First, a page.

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How Fit Together Reduces Children’s Screen Time

October 21, 2019

Televisions, videos, hand-held devices, tablets, computers, mobile devices —electronic screens are everywhere. With today’s children and teenagers immersed in digital media, researchers are warning of the negative effects on their development, including issues with memory, attention and language skills.

And that’s not all. Too much or poor quality screen time has been linked to obesity, poor sleeping habits, behavioral problems, loss of social skills, less time for play and even violence.

Screen time also can be educational, leaving parents with the challenge of deciding how best to manage their children’s use of screens and media. The American Academy of Pediatrics encourages parents to help their children develop healthy media use habits early, discouraging screen media other than video-chatting for children under 18 months of age, adult supervision of high-quality programming/apps for children 18 to 24 months old, and co-viewing and one-hour screen limits for children older than 2 years. Media-free times and zones are encouraged for all children and teen-agers.

“Screen time is an integral part of the evidenced-based 5-2-1-0 message that we adopted from ‘Let’s Go!,’ a childhood obesity prevention initiative in Maine,” said Carla Angevine, executive director of Fit Together.

Fit Together, a community collaborative, was formed by Charlotte Hungerford Hospital in 2011 with the initial purpose to identify and implement environmental and social improvements in Torrington and Winsted that help make healthy choices for people as easy choices.

This important community health initiative has been growing in part from the support of a five-year, $500,000 grant from Hartford HealthCare as a result of its new affiliation with Torrington’s Charlotte Hungerford Hospital.

Earlier this year, the World Health Organization released a set of guidelines that limit, or even eliminate, screen time for children under the age of 5, with the goal of achieving optimal health from birth to adulthood. But limiting screen time is only part of the solution, said the United Nations health agency, noting that children under 5 should also get better quality sleep and have more time for active play if they are to grow up to be healthy adults. This advice directly reflects the goal of Northwest Connecticut’s “Fit Together” community health initiative.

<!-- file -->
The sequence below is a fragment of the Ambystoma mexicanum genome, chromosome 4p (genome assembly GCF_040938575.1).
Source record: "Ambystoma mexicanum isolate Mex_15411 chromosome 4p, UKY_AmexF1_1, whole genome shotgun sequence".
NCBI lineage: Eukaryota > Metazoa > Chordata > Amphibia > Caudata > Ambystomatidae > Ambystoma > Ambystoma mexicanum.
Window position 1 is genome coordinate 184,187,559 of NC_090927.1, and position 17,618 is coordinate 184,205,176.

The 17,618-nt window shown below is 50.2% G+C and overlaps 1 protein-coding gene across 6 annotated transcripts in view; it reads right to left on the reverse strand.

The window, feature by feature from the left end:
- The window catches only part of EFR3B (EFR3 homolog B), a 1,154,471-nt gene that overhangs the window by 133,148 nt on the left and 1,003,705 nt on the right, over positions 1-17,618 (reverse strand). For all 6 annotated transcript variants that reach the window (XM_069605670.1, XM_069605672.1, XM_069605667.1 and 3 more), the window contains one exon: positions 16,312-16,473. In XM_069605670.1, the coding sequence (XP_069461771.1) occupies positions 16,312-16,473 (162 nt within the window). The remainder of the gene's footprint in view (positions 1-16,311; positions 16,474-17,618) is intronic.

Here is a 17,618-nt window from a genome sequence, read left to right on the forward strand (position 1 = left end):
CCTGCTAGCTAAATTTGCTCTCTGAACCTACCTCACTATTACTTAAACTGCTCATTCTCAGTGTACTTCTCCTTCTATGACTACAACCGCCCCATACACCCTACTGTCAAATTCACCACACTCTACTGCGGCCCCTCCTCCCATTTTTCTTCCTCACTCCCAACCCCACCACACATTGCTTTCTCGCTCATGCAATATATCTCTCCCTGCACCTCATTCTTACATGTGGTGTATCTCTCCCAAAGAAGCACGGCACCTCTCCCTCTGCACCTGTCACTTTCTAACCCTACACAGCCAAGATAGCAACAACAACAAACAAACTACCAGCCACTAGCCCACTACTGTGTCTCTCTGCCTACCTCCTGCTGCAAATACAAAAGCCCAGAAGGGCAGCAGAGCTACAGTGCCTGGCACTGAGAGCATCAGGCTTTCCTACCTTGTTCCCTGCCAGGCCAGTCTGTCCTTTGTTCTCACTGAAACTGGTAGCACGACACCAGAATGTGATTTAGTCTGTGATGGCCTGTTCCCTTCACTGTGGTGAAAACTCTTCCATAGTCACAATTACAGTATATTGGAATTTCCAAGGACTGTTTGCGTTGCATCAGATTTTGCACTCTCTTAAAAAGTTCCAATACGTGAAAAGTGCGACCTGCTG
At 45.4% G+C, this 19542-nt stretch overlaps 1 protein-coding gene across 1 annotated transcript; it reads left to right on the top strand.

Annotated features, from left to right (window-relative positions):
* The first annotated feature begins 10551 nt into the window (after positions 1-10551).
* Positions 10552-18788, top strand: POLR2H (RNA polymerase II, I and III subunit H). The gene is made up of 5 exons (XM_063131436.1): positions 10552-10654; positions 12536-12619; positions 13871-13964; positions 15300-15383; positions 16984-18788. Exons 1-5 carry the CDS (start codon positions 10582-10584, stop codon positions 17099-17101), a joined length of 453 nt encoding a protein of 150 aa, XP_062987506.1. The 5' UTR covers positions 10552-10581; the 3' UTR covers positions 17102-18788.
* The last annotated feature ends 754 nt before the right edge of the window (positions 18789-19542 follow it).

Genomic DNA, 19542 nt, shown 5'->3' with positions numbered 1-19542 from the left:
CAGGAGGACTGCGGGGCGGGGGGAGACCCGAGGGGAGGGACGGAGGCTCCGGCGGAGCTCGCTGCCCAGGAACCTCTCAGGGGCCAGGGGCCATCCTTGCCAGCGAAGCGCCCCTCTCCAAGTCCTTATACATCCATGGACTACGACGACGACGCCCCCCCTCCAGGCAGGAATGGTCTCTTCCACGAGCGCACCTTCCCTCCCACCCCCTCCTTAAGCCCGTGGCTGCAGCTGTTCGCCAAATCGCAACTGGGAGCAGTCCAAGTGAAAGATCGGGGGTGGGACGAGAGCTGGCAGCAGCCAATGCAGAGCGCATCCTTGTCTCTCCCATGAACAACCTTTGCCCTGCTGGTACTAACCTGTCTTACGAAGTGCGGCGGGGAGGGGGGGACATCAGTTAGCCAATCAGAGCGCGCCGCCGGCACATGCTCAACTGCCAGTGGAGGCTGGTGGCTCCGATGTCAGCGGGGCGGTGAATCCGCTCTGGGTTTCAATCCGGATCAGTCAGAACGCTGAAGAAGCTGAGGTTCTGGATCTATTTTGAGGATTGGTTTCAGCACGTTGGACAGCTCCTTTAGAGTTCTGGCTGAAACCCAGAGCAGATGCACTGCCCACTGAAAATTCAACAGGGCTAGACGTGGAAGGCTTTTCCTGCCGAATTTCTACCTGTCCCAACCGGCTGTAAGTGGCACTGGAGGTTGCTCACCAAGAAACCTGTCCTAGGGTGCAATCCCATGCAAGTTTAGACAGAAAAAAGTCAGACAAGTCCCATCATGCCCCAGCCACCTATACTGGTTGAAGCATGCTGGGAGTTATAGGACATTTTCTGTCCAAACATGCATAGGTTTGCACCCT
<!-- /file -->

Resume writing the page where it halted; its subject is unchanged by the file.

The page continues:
A one-size-fits-all approach to screen time does not work as well as children grow older, and managing media time becomes an ongoing challenge. Carla notes that parents will need to determine how much media their children should use each day and what is appropriate.

Choosing two healthy screen time habits, such as charging all devices in one place, putting devices away when eating or in a restaurant, keeping screens out of your children’s bedrooms, and playing videos, shows and apps with adults, are examples of ways to manage media time. The American Academy of Pediatrics recommends that parents develop personalized media use plans for each of their children, taking into account each child’s age, health, personality and developmental stage.

Fit Together staff worked closely with Dr. Michael Curi, a pediatrician affiliated with Charlotte Hungerford Hospital and who serves on the boards of Fit Together and the Northwestern Connecticut YMCA, to develop a media plan to help families develop healthy screen time habits. The plan gives helpful hints for screen-free zones, screen-free times, device curfews, media choice and diversification, media manners, digital citizenship, safety, sleep and exercise.

“No plan is going to be the same,” said Angevine, pointing to parents who have required homework or chores be completed before screen time, shutting off tablets after two hours of use or removing phones from the bedroom to improve sleeping habits. “Parents need to do what works best for their family. The key is for parents to involve their children in the media plan to get their buy-in and give them a little bit of choice. It’s also important to remember that the quality of the media is even more important than the type of technology or the time spent in front of a screen.”

Central to all of Fit Together’s initiatives, these “numbers to live by” recommend that children and adults:

  • 5: Eat at least five fruits and vegetables every day.
  • 2: Choose two healthy screen time habits.
  • 1: Do at least one hour of physical activity every day.
  • 0: Do not drink any sugary drinks. Drink water.

For more information about Fit Together and its 5-2-1-0 initiative, click here.  To create your family’s personalized media plan, visit www.healthychildren.org.